From the March 2017 Issue

Taming The Taildragger

Taming The Taildragger

I’ve long wanted regular access to a tube-and-fabric taildragger, something to fly low and slow, with my arm hanging out the window. I’m happy with my go-places airplane, which fits most of my missions, but variety is a good thing. A few flights in a friend and neighbor’s nice, simple, original Aeronca 7AC Champ didn’t whet my appetite for that kind of flying. Instead, it was stronger than ever.


Current Issue

Some Extra Runway

From the beginning of our flight training, we spend many hours learning about and practicing landings. We often pay little attention to the beginning of a flight, though. Sure, we might pull out the handbook and compute what it tells us about takeoff performance—ground roll, distance required to clear obstacles—but we simple don’t put into takeoffs the kind of study and attention given to landings. I’ve always found that rather odd.

Re: When ATC Screws Up

I guess I’m a dodo, but I use “roger” all the time. And I hear it all the time from ATC. The term is in the Pilot/Controller Glossary (November 2016 edition): “ROGER—I have received all of your last transmission. It should not be used to answer a question requiring a yes or a no answer.” Buffalo Airways still flies a DC-4 so maybe the article’s statement is predicting “roger” will go out sometime in the future?

IPC Scenarios

A lot of attention has been directed at the FAA’s new airman certification standards (ACS), which prescribe how practical tests are conducted. Last year, the FAA implemented ACS for the private pilot-airplane certificate and instrument-airplane rating. A chief difference between the ACS and its predecessor practical test standards (PTS) is expanded integration of risk management principles. Another involves how slow flight is performed.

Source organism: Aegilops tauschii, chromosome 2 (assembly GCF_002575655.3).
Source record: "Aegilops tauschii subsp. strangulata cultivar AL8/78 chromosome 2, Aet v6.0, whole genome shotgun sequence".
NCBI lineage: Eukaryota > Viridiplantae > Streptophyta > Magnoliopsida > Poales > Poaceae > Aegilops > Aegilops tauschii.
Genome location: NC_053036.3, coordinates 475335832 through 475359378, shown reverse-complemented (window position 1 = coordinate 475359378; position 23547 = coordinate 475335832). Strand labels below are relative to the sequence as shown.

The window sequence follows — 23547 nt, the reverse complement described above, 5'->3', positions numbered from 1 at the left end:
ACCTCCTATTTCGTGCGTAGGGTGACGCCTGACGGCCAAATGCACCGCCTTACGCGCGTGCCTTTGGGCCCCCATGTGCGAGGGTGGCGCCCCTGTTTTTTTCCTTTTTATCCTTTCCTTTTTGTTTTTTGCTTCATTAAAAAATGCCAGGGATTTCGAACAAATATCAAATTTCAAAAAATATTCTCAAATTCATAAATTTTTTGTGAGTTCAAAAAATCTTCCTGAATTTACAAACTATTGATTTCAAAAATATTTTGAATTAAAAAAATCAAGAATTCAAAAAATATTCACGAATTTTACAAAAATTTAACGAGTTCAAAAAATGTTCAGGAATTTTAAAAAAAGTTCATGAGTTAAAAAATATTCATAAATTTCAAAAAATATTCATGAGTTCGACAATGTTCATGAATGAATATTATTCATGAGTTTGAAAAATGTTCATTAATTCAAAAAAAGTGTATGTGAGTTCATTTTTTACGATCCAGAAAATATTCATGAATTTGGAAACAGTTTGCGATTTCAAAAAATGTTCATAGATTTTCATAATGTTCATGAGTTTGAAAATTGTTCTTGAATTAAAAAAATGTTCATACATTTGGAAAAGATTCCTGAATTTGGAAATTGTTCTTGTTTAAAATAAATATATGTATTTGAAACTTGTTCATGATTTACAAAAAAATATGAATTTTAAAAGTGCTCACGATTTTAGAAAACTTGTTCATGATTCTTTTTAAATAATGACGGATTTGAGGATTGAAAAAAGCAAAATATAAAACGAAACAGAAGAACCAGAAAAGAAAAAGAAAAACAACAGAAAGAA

Circular Patterns

Your mission is complete. It’s time to return to the boat, refuel, get some chow and prepare for the next mission. As you come up the starboard side of the ship just above pattern altitude, the Air Boss clears you for the break. You break hard left, enter the pattern and begin your transition to land. You hit the 180, the 90, roll final, call the ball and continue lining up to land. Just as you land, take the trap and go to full military power, you...wake up. Drat! Another dream!

Instrument Issues

Instruments have been a part of aviation since the first flights by the Wright Flyer equipped with a stopwatch, an anemometer to measure wind speed and a “Veedor” to measure engine revolutions. With the increase of flight activity in the early years of aviation, aircraft instruments were invented that provided necessary information to pilots for precise control and navigation of their aircraft.

Flying Around Ice

As spring in the Northern Hemisphere tries to poke through the ice and snow winter is leaving behind, it’s tempting to think the calendar alone eliminates the threat of airframe icing. The fact is we can find icing in any season; we just need an airplane that can climb high enough to get us in freezing temperatures during the summer months. Depending on where your operations may take you, airframe icing can be a reality 12 months out of the year, or only a handful.

New Advisory Circulars